George

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I plagued the MIMForum with plenty of stupid questions without doing enough research myself for a while when I started (not so long ago actually), and was a little too reluctant to follow the advice I was given cough up the money to buy tools too... (well to be fair I had no job and was about £100 in debt to my parents) so I guess I can empathise with you Luke. I was under the naive illusion that my first guitar would be great and I'd never want to build another, so I didnt realise that tools are more of an investment than an expense.

£11 for a jigsaw is more than worth the saved hours it takes to saw through a huge slab of oak with a coping saw.

For my second guitar I have bought a few more essential tools (I'm still not rolling in it but I have a bit more cash now) and it not only makes the job easier (and the results better), but a lot more enjoyable too.

Anyway; Luke, youll find that the answers to a lot of your questions can be found by searching on google. It probably wouldnt take much longer than it does to post a topic here.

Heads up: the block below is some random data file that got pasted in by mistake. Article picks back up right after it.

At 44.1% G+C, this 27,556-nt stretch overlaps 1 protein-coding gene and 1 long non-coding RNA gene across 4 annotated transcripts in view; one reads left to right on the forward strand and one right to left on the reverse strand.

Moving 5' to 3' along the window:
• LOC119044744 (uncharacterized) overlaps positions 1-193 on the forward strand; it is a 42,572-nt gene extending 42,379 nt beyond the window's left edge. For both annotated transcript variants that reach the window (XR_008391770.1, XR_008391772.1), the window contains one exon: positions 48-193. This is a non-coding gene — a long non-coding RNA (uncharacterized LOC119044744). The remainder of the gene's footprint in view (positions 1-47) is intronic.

Also if you'd buy Hiscock's book and read it I'm convinced you'd regard it as money well spent.

And re-read your posts before you post them too, sometimes they do sound a little abrupt :D

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Eeeexactly.

You can do stuff with hand tools, very limited tools, even, and the better you are at making guitars, the easier that is (sadly); budget at least half of your spending on your first guitar for new tools, if you want the result to be decent. Don't delude yourself into thinking you're doing this to save money over an instrument of equivalent quality. Decent tools make the whole endeavour more fun, more accurate, more successful.

The Hiscock book (Make Your Own Electric Guitar) is the FIRST and PRIMARY tool. If you don't want to buy it, head to your library and get it on interlibrary loan.